Unless templating has been disabled by the view, a template method will be applied to the response for the given Serialization type. A Template will generally use many different keys from the view to build the page, but will primarily read from the :body key
Workers are functions that are identified by a keyword name. Workers can be started and told to stop. (Workers can check if they've been asked to stop.) The lists of available and running workers can be queried and manipulated. Workers can update a per-worker counter allowing metrics (number of packets processed) to be displayed.
Note: This section is in need of work and will most likely be re-written to be simply a wrapper over a more robust thread manager.
Commands are a special route map and serialization type. Commands allow simple string names to be mapped to actions. Commands exist to work with services that provide an interface to the command system.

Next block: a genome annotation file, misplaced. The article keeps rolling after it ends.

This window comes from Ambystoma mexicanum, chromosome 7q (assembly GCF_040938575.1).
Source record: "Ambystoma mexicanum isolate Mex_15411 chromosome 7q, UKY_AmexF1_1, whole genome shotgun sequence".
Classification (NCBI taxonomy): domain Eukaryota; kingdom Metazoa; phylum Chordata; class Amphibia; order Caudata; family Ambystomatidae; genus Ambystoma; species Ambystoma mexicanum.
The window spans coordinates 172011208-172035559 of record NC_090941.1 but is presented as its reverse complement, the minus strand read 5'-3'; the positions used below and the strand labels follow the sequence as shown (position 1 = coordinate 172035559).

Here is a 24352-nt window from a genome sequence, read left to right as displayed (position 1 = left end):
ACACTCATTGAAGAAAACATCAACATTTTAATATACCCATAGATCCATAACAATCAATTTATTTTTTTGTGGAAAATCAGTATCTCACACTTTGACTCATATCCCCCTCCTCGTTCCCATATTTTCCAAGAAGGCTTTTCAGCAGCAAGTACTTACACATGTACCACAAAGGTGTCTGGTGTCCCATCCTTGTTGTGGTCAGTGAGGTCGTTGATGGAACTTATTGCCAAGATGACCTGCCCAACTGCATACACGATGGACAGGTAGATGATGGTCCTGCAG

The goal of Ciste is to make each part as optional as possible allowing parts to be used without incurring the cost of the whole system.
In addition, there are many supplemental libraries that provide new services, custom formatters, and other tools that work with Ciste. The intention is that you should be able to build up a base application by combining together whatever pieces you need.
While Ciste has been around for quite some time, I have not been able to devote as much time to it as I would like. Ciste has formed the basis of a few highly complex applications, but hasn't been extensively tested by others. If you find Ciste useful to your needs, please let me know so I can take care to limit breaking changes.
The prime example of Ciste in action is my OStatus server located at https://github.com/duck1123/jiksnu
Jiksnu has been the primary driver of new features in Ciste and is the best example of a fully functioning Ciste application.
Copyright (C) 2011 KRONK Ltd.
Distributed under the Eclipse Public License, the same as Clojure.